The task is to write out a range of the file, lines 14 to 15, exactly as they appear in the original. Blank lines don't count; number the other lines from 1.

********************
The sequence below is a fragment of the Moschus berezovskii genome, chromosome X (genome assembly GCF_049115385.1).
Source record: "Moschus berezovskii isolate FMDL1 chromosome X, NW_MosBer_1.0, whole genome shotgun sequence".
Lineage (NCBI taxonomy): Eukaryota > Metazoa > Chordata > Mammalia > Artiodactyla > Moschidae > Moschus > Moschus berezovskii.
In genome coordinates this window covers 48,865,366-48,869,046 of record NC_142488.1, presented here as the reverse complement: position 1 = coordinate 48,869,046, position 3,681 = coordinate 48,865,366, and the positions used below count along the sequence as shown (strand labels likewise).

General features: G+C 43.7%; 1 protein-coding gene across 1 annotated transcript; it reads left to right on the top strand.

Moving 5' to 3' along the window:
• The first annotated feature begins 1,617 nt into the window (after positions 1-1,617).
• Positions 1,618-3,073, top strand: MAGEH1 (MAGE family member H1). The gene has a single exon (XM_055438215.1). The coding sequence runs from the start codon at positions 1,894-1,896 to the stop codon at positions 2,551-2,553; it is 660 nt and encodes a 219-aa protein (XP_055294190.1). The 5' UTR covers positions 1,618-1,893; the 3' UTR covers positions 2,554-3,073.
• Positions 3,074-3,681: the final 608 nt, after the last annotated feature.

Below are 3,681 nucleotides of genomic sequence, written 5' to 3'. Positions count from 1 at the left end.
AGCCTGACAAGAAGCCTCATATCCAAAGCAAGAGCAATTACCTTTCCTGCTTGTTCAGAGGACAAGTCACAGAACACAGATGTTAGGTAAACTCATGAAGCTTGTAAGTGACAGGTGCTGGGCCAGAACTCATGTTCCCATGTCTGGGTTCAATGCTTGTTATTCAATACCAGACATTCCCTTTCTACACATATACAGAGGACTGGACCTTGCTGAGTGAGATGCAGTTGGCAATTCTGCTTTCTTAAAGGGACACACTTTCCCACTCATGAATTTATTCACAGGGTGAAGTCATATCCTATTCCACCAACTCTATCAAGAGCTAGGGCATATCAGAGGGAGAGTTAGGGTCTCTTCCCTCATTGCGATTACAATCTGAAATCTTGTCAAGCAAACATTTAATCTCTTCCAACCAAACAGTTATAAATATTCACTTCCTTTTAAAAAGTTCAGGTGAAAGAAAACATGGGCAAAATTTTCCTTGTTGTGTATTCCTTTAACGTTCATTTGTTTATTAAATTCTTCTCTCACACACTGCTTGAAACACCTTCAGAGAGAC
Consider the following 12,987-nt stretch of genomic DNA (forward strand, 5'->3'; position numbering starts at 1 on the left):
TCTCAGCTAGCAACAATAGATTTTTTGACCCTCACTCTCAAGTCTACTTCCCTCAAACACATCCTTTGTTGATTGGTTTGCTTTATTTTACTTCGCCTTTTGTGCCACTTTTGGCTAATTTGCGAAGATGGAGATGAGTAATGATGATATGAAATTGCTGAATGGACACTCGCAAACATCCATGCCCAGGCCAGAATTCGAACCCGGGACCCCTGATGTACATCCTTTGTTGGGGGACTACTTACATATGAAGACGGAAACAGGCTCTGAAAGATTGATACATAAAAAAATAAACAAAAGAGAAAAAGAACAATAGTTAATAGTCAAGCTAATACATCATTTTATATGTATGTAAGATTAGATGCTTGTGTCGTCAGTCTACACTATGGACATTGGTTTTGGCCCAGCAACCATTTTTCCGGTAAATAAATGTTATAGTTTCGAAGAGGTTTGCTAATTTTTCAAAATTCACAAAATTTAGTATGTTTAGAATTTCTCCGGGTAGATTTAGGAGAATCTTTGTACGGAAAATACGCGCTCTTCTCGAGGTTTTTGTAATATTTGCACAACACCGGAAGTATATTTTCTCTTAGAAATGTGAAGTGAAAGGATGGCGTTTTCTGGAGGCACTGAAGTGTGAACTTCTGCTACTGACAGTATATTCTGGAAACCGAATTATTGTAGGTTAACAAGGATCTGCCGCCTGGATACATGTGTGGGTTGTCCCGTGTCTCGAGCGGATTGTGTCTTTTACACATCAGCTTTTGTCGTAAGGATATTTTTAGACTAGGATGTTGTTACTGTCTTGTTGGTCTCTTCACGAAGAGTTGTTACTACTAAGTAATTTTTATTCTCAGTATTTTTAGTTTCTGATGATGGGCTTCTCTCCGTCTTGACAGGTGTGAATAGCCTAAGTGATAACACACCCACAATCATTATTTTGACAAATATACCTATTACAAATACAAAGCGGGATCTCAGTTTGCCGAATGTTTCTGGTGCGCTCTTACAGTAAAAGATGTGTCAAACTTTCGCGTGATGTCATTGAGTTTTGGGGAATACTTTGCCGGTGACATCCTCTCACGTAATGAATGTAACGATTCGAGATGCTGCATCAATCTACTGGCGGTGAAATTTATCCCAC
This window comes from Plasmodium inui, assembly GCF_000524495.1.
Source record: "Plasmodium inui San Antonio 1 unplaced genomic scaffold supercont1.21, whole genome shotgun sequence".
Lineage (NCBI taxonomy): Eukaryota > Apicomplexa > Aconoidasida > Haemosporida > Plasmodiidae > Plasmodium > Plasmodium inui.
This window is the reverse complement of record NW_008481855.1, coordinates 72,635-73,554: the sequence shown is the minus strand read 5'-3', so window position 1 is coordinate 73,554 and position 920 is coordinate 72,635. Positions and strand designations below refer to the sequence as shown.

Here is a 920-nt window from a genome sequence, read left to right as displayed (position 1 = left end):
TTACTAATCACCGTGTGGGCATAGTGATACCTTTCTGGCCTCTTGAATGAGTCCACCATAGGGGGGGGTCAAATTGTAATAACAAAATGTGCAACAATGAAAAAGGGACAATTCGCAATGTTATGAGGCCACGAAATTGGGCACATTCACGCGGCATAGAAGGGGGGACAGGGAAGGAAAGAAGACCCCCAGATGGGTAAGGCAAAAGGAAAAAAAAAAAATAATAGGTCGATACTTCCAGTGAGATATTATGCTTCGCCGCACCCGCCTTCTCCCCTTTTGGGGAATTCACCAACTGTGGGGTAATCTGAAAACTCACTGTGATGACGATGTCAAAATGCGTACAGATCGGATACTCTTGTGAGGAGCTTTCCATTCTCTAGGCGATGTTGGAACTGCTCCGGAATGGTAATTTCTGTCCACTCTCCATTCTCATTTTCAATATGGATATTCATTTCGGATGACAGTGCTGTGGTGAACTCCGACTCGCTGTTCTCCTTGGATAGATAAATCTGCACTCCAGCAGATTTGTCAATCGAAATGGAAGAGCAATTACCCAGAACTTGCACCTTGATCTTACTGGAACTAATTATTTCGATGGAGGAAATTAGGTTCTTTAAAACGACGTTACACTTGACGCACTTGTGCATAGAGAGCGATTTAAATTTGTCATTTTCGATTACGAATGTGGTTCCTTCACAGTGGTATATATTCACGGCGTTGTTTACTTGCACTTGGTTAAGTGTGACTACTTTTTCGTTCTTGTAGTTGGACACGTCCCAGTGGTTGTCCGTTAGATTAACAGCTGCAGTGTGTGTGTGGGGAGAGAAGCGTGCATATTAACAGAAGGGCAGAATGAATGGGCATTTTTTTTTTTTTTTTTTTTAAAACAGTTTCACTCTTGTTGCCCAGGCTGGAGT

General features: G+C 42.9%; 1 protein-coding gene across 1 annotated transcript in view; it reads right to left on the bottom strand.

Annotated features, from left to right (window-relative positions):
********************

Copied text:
This window comes from Plasmodium inui, assembly GCF_000524495.1.
Source record: "Plasmodium inui San Antonio 1 unplaced genomic scaffold supercont1.21, whole genome shotgun sequence".